Win a copy of The Little Book of Impediments (e-book only) this week in the Agile and Other Processes forum!
  • Post Reply
  • Bookmark Topic Watch Topic
  • New Topic

Exception Handling

 
Jayashree Mohan
Ranch Hand
Posts: 37
  • Mark post as helpful
  • send pies
  • Quote
  • Report post to moderator
Consider the following fragment of code where a request dispatcher is used as an error handler. Assuming that InvalidTeaException is a direct subclass of java.lang.Exception, what happens if teahouseexceptionhandler.jsp throws InvalidTeaException?



Answer was :
"ServletException was caught by TeaHouseServlet" is written to the web application's log file.??? How is this possible?
 
Rodrigo Alvarez
Ranch Hand
Posts: 75
  • Mark post as helpful
  • send pies
  • Quote
  • Report post to moderator
Here what the servlet spec says about exception handling in forwarded requests:


SRV.8.5 Error Handling
If the servlet that is the target of a request dispatcher throws a runtime exception or a checked exception of type ServletException or IOException, it should be propagated to the calling servlet. All other exceptions should be wrapped as ServletExceptions and the root cause of the exception set to the original exception, as it should not be propagated.



But I understand that this must be respected by the devlopper (us), not the container.

How come the doXXX() method of the servlet where the request is forwarded throws something else then a ServletException or a RuntimeException? This violates the doXXX() declaration of HttpServlet.
 
Charles Lyons
Author
Ranch Hand
Posts: 836
  • Mark post as helpful
  • send pies
  • Quote
  • Report post to moderator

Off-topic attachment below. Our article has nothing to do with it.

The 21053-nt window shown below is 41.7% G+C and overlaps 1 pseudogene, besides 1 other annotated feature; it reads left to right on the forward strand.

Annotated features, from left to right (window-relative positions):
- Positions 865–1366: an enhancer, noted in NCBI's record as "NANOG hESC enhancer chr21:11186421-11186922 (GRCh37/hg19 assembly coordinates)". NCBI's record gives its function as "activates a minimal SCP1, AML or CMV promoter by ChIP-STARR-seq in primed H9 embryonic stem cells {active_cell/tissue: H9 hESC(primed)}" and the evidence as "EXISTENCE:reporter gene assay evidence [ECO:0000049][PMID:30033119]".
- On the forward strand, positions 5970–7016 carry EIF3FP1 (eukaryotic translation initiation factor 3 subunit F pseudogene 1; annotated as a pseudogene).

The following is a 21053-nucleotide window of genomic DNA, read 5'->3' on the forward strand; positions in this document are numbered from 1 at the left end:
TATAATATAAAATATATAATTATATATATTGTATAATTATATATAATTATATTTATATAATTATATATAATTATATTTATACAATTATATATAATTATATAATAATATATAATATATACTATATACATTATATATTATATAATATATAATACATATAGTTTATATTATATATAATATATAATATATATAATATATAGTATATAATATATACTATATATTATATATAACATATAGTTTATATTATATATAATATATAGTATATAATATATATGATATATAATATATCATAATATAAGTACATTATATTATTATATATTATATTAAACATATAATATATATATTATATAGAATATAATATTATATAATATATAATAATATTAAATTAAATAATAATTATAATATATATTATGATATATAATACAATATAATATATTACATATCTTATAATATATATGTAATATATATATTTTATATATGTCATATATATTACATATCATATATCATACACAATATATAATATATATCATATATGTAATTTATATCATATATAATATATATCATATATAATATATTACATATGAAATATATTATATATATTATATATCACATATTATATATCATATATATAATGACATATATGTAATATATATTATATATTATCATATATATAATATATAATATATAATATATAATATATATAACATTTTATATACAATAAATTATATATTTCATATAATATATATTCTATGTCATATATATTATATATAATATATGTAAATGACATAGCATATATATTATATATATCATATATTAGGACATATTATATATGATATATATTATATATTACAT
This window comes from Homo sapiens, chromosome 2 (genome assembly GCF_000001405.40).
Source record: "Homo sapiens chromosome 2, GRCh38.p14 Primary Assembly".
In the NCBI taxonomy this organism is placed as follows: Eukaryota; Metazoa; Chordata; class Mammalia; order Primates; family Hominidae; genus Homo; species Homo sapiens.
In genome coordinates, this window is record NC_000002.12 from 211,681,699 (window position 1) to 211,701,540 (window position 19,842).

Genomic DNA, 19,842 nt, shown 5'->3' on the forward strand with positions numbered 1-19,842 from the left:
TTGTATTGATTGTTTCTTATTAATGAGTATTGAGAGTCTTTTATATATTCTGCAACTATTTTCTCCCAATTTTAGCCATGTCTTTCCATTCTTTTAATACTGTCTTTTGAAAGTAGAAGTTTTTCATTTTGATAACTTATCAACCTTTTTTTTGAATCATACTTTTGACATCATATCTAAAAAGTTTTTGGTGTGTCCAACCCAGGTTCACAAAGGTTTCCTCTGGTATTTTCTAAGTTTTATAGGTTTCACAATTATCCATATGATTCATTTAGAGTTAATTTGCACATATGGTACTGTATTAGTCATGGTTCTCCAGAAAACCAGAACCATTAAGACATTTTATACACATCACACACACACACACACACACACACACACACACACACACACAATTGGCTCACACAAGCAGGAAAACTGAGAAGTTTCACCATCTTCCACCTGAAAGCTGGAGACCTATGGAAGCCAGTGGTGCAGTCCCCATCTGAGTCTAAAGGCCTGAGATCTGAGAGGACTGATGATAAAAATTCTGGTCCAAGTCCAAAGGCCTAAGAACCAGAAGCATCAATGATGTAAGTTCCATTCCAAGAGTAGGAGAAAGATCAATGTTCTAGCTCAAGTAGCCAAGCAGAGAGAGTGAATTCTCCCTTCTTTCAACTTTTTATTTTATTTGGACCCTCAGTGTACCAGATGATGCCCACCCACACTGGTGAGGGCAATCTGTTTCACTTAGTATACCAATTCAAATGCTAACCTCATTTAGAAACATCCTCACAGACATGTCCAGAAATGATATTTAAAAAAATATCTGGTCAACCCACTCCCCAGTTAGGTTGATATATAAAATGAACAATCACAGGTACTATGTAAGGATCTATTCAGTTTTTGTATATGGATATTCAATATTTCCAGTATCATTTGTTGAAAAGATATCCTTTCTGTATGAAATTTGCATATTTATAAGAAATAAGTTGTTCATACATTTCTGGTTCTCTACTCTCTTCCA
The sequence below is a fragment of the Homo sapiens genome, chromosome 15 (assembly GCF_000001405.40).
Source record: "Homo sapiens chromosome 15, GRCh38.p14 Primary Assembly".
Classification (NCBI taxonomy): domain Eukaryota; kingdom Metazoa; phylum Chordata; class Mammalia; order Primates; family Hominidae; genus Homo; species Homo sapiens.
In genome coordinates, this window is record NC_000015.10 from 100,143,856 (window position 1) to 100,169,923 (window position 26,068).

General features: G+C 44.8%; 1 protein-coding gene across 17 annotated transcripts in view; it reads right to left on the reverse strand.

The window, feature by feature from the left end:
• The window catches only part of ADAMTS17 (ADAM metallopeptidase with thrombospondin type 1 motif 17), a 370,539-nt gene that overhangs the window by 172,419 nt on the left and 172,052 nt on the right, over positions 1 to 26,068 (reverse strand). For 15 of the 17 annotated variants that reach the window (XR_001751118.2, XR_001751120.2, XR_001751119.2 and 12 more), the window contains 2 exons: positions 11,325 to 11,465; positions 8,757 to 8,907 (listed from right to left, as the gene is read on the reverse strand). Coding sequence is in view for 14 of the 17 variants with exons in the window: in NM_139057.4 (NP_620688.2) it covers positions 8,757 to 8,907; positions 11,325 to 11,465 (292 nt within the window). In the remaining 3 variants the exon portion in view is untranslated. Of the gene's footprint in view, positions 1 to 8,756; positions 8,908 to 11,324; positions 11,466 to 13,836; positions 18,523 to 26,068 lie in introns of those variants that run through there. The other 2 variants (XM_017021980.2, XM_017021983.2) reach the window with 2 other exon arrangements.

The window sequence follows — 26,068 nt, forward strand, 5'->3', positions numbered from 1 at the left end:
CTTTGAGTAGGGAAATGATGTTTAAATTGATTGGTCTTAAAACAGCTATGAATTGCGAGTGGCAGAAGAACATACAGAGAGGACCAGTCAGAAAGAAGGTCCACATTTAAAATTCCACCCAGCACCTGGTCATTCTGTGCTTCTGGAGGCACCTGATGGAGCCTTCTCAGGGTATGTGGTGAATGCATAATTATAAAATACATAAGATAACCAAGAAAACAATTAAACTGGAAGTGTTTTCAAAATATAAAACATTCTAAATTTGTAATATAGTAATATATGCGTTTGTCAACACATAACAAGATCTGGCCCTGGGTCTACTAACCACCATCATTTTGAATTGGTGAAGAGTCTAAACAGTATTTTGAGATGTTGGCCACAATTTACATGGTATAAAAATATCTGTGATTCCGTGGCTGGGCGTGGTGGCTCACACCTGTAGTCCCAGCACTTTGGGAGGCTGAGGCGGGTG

But I understand that this must be respected by the devlopper (us), not the container.

How come the doXXX() method of the servlet where the request is forwarded throws something else then a ServletException or a RuntimeException? This violates the doXXX() declaration of HttpServlet.


With servlets, your first sentence would be true, since we create the code ourselves. But remember this is a JSP we're forwarding to, and the servlet code for JSPs is generated by the container. Therefore, in this case the container automatically wraps the original exception in a ServletException which it then throws. So in fact, no violations of the specification occur.

For future reference, note also that this is bad design practise anyway - catching a known exception in a servlet and choosing to forward to another page is not easily maintainable. The better solution is to configure an <error-page> in the deployment descriptor with the <exception-type> subelement set to the appropriate Throwable subclass you want to catch. This causes the container to display a custom error page for any exceptions of this type not caught by any servlets.
 
Rodrigo Alvarez
Ranch Hand
Posts: 75
  • Mark post as helpful
  • send pies
  • Quote
  • Report post to moderator
Hi Charles,

But remember this is a JSP we're forwarding to


Ah, yes, I had missed that part.

Once again, your explanations are crystal clear. Thanks a lot for this and all the comments you put on this forum,

Cheers

Simon
 
  • Post Reply
  • Bookmark Topic Watch Topic
  • New Topic